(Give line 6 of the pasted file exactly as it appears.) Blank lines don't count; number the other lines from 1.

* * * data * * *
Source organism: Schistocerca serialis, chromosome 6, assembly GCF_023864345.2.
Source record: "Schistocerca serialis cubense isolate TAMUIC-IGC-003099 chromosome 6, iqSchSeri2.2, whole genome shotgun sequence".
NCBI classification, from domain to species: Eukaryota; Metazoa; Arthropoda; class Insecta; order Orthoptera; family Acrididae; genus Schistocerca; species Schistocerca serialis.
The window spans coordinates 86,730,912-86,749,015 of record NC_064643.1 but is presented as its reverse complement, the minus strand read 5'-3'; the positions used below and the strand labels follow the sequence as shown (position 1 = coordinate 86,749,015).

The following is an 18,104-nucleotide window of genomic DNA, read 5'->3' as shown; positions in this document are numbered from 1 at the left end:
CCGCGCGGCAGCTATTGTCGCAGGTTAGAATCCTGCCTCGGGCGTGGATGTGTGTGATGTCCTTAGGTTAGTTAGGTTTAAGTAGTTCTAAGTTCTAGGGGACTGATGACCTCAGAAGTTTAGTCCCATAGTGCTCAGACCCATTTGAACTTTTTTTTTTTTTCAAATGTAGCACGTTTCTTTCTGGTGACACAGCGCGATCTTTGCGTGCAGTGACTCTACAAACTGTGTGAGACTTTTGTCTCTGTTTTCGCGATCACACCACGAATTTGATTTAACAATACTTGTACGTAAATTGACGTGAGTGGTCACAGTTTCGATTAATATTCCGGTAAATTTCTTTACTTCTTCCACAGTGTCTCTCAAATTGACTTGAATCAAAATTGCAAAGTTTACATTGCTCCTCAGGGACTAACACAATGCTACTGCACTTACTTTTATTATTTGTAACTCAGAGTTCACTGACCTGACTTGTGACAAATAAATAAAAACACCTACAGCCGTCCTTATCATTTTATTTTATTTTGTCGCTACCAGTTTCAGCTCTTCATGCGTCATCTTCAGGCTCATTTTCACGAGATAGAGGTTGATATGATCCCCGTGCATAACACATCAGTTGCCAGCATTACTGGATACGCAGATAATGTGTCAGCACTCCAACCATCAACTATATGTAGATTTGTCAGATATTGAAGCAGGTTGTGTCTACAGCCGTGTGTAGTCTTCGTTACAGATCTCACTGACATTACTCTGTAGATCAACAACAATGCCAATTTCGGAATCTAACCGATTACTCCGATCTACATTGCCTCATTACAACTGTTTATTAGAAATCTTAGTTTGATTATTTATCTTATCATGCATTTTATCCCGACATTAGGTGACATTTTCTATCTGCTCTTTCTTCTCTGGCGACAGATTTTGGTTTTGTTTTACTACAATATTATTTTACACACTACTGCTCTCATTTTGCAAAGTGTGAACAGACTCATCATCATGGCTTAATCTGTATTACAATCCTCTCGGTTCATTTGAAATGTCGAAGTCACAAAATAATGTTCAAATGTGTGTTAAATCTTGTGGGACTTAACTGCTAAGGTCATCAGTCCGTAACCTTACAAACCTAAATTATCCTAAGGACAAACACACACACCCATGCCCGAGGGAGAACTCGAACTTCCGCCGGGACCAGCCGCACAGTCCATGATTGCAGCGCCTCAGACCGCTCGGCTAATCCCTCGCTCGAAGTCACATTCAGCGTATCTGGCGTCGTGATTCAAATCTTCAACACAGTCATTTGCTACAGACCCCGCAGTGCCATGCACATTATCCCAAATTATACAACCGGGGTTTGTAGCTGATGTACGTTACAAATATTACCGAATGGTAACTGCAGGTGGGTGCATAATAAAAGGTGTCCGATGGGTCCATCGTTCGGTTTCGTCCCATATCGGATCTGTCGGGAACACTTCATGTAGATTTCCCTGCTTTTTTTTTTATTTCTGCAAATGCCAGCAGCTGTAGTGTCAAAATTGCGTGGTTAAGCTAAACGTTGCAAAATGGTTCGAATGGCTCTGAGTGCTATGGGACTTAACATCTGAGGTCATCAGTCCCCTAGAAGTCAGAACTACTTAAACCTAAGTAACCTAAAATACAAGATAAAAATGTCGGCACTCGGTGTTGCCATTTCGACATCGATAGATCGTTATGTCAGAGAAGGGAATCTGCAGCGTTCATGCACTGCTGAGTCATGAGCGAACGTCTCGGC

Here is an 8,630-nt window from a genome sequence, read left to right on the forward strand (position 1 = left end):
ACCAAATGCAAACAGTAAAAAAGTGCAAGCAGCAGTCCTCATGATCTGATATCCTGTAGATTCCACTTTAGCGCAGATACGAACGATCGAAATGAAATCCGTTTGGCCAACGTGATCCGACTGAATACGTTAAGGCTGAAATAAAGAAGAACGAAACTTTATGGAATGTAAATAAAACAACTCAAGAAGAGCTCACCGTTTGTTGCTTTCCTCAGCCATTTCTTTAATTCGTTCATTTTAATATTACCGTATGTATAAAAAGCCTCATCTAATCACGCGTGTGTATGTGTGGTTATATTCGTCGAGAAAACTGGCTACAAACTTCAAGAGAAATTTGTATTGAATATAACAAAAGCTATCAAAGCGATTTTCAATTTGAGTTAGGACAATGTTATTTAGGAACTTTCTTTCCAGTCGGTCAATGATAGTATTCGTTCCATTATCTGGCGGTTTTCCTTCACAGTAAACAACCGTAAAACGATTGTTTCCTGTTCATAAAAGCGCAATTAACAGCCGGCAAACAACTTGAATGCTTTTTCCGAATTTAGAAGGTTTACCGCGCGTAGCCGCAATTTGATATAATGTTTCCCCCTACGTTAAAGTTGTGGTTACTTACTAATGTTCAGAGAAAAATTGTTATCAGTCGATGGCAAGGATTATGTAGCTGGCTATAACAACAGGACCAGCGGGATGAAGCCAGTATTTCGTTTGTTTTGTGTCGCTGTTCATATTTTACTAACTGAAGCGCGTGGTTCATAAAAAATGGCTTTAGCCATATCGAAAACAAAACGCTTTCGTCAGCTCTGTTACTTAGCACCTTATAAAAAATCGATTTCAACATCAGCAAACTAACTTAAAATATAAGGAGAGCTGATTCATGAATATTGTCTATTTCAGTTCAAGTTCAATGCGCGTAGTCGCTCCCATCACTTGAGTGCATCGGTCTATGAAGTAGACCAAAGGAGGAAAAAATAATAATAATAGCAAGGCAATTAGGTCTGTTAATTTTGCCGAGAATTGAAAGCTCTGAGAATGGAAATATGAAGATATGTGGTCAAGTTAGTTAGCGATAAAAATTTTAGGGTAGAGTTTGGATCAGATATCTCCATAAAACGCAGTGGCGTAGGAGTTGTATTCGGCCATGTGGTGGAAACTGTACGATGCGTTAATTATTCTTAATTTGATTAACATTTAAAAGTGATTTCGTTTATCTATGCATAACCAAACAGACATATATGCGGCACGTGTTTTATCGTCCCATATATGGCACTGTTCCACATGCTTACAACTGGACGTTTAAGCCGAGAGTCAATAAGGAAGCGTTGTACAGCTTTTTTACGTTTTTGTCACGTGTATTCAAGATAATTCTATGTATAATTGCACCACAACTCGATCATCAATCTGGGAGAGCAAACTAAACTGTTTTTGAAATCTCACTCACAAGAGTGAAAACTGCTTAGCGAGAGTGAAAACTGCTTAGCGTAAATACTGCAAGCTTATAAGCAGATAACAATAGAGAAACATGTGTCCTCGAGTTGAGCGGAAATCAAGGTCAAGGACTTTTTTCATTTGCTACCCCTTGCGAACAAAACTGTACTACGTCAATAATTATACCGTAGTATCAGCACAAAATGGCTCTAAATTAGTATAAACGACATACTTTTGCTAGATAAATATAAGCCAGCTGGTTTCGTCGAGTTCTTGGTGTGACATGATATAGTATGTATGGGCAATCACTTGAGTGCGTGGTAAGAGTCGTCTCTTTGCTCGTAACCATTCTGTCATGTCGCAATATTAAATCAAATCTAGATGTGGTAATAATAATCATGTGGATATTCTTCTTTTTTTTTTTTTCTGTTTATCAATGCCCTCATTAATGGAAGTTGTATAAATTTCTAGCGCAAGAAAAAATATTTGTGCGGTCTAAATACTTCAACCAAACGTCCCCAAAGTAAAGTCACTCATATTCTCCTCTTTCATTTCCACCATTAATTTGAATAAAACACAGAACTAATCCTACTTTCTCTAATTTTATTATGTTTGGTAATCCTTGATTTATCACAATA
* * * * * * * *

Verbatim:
CCGCGCGGCAGCTATTGTCGCAGGTTAGAATCCTGCCTCGGGCGTGGATGTGTGTGATGTCCTTAGGTTAGTTAGGTTTAAGTAGTTCTAAGTTCTAGGGGACTGATGACCTCAGAAGTTTAGTCCCATAGTGCTCAGACCCATTTGAACTTTTTTTTTTTTTCAAATGTAGCACGTTTCTTTCTGGTGACACAGCGCGATCTTTGCGTGCAGTGACTCTACAAACTGTGTGAGACTTTTGTCTCTGTTTTCGCGATCACACCACGAATTTGATTTAACAATACTTGTACGTAAATTGACGTGAGTGGTCACAGTTTCGATTAATATTCCGGTAAATTTCTTTACTTCTTCCACAGTGTCTCTCAAATTGACTTGAATCAAAATTGCAAAGTTTACATTGCTCCTCAGGGACTAACACAATGCTACTGCACTTACTTTTATTATTTGTAACTCAGAGTTCACTGACCTGACTTGTGACAAATAAATAAAAACACCTACAGCCGTCCTTATCATTTTATTTTATTTTGTCGCTACCAGTTTCAGCTCTTCATGCGTCATCTTCAGGCTCATTTTCACGAGATAGAGGTTGATATGATCCCCGTGCATAACACATCAGTTGCCAGCATTACTGGATACGCAGATAATGTGTCAGCACTCCAACCATCAACTATATGTAGATTTGTCAGATATTGAAGCAGGTTGTGTCTACAGCCGTGTGTAGTCTTCGTTACAGATCTCACTGACATTACTCTGTAGATCAACAACAATGCCAATTTCGGAATCTAACCGATTACTCCGATCTACATTGCCTCATTACAACTGTTTATTAGAAATCTTAGTTTGATTATTTATCTTATCATGCATTTTATCCCGACATTAGGTGACATTTTCTATCTGCTCTTTCTTCTCTGGCGACAGATTTTGGTTTTGTTTTACTACAATATTATTTTACACACTACTGCTCTCATTTTGCAAAGTGTGAACAGACTCATCATCATGGCTTAATCTGTATTACAATCCTCTCGGTTCATTTGAAATGTCGAAGTCACAAAATAATGTTCAAATGTGTGTTAAATCTTGTGGGACTTAACTGCTAAGGTCATCAGTCCGTAACCTTACAAACCTAAATTATCCTAAGGACAAACACACACACCCATGCCCGAGGGAGAACTCGAACTTCCGCCGGGACCAGCCGCACAGTCCATGATTGCAGCGCCTCAGACCGCTCGGCTAATCCCTCGCTCGAAGTCACATTCAGCGTATCTGGCGTCGTGATTCAAATCTTCAACACAGTCATTTGCTACAGACCCCGCAGTGCCATGCACATTATCCCAAATTATACAACCGGGGTTTGTAGCTGATGTACGTTACAAATATTACCGAATGGTAACTGCAGGTGGGTGCATAATAAAAGGTGTCCGATGGGTCCATCGTTCGGTTTCGTCCCATATCGGATCTGTCGGGAACACTTCATGTAGATTTCCCTGCTTTTTTTTTTATTTCTGCAAATGCCAGCAGCTGTAGTGTCAAAATTGCGTGGTTAAGCTAAACGTTGCAAAATGGTTCGAATGGCTCTGAGTGCTATGGGACTTAACATCTGAGGTCATCAGTCCCCTAGAAGTCAGAACTACTTAAACCTAAGTAACCTAAAATACAAGATAAAAATGTCGGCACTCGGTGTTGCCATTTCGACATCGATAGATCGTTATGTCAGAGAAGGGAATCTGCAGCGTTCATGCACTGCTGAGTCATGAGCGAACGTCTCGGC